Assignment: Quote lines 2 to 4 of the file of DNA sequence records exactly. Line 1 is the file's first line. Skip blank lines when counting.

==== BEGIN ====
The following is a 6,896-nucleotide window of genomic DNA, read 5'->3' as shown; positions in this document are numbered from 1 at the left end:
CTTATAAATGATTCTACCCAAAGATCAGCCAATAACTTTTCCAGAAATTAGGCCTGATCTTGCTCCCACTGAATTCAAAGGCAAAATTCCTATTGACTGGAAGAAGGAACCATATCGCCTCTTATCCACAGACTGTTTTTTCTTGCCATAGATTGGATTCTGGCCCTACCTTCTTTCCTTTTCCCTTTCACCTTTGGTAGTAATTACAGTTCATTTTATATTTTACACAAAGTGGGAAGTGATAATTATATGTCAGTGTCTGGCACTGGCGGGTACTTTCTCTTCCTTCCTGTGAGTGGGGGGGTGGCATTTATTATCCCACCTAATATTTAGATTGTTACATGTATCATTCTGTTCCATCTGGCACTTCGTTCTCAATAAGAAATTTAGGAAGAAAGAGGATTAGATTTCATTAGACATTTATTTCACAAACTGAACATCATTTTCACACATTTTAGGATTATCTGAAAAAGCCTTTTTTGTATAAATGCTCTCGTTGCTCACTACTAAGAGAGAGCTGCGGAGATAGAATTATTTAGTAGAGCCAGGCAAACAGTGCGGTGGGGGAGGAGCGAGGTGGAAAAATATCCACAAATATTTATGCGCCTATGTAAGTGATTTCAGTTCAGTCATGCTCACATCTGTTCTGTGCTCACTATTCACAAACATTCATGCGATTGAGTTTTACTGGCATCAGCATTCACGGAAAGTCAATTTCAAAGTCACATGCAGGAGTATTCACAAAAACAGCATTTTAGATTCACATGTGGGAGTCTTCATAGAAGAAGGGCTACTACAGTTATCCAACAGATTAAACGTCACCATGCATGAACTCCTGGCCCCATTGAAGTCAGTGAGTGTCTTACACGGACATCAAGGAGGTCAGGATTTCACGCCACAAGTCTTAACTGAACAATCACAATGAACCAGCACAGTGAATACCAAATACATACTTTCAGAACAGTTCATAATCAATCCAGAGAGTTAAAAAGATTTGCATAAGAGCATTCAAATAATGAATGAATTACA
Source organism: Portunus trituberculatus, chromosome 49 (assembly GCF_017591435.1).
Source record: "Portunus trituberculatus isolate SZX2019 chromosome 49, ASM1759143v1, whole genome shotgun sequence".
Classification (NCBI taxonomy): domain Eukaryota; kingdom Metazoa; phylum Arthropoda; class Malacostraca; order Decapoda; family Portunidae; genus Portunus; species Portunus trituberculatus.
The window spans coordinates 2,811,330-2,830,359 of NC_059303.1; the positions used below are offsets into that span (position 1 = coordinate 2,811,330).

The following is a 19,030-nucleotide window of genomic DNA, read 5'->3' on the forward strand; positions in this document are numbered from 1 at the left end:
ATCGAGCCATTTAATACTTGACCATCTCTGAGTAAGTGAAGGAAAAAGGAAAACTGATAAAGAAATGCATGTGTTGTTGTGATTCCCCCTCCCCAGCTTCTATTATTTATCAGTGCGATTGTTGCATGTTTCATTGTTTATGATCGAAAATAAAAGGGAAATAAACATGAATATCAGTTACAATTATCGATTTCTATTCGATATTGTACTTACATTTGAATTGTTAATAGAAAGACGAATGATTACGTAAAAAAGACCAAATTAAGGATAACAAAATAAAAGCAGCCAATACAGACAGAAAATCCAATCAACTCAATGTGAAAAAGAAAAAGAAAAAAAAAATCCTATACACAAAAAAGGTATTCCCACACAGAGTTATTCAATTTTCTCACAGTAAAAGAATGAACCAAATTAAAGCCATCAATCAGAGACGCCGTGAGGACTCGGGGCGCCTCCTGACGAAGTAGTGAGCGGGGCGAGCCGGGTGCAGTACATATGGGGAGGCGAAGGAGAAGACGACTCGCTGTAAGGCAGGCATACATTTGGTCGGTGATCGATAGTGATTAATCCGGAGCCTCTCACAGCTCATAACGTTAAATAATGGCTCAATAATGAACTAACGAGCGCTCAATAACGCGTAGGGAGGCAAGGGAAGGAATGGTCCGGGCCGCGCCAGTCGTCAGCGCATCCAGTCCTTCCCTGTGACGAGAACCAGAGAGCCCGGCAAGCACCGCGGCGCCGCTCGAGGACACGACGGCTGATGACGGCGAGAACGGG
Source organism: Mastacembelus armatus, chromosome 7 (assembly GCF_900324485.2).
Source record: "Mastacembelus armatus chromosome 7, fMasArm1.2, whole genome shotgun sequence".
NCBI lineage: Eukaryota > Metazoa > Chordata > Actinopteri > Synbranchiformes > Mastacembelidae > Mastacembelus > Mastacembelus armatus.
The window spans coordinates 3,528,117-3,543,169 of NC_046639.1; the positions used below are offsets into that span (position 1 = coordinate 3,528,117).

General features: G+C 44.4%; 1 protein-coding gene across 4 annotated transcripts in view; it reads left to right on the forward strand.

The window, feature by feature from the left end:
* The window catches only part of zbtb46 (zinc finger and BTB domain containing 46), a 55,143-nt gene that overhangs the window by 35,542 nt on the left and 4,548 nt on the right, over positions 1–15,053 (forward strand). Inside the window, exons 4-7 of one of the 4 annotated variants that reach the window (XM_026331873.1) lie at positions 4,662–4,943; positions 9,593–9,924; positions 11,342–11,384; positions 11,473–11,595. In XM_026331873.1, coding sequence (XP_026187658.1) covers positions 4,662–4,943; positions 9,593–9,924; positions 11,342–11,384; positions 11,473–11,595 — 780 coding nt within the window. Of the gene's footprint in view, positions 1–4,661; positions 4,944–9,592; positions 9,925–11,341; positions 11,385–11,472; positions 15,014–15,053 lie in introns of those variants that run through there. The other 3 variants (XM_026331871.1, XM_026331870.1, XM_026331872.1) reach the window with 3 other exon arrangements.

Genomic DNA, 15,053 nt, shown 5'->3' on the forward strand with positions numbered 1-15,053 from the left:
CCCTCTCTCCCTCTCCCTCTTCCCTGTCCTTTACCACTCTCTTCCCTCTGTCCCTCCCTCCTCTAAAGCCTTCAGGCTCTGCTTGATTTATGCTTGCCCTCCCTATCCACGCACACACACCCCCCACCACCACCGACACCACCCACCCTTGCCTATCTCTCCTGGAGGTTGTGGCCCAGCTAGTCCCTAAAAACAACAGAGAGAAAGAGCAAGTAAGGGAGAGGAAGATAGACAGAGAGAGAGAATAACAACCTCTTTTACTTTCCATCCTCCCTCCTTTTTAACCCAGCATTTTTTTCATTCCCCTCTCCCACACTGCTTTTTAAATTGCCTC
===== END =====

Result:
CTTATAAATGATTCTACCCAAAGATCAGCCAATAACTTTTCCAGAAATTAGGCCTGATCTTGCTCCCACTGAATTCAAAGGCAAAATTCCTATTGACTGGAAGAAGGAACCATATCGCCTCTTATCCACAGACTGTTTTTTCTTGCCATAGATTGGATTCTGGCCCTACCTTCTTTCCTTTTCCCTTTCACCTTTGGTAGTAATTACAGTTCATTTTATATTTTACACAAAGTGGGAAGTGATAATTATATGTCAGTGTCTGGCACTGGCGGGTACTTTCTCTTCCTTCCTGTGAGTGGGGGGGTGGCATTTATTATCCCACCTAATATTTAGATTGTTACATGTATCATTCTGTTCCATCTGGCACTTCGTTCTCAATAAGAAATTTAGGAAGAAAGAGGATTAGATTTCATTAGACATTTATTTCACAAACTGAACATCATTTTCACACATTTTAGGATTATCTGAAAAAGCCTTTTTTGTATAAATGCTCTCGTTGCTCACTACTAAGAGAGAGCTGCGGAGATAGAATTATTTAGTAGAGCCAGGCAAACAGTGCGGTGGGGGAGGAGCGAGGTGGAAAAATATCCACAAATATTTATGCGCCTATGTAAGTGATTTCAGTTCAGTCATGCTCACATCTGTTCTGTGCTCACTATTCACAAACATTCATGCGATTGAGTTTTACTGGCATCAGCATTCACGGAAAGTCAATTTCAAAGTCACATGCAGGAGTATTCACAAAAACAGCATTTTAGATTCACATGTGGGAGTCTTCATAGAAGAAGGGCTACTACAGTTATCCAACAGATTAAACGTCACCATGCATGAACTCCTGGCCCCATTGAAGTCAGTGAGTGTCTTACACGGACATCAAGGAGGTCAGGATTTCACGCCACAAGTCTTAACTGAACAATCACAATGAACCAGCACAGTGAATACCAAATACATACTTTCAGAACAGTTCATAATCAATCCAGAGAGTTAAAAAGATTTGCATAAGAGCATTCAAATAATGAATGAATTACA
Source organism: Portunus trituberculatus, chromosome 49 (assembly GCF_017591435.1).
Source record: "Portunus trituberculatus isolate SZX2019 chromosome 49, ASM1759143v1, whole genome shotgun sequence".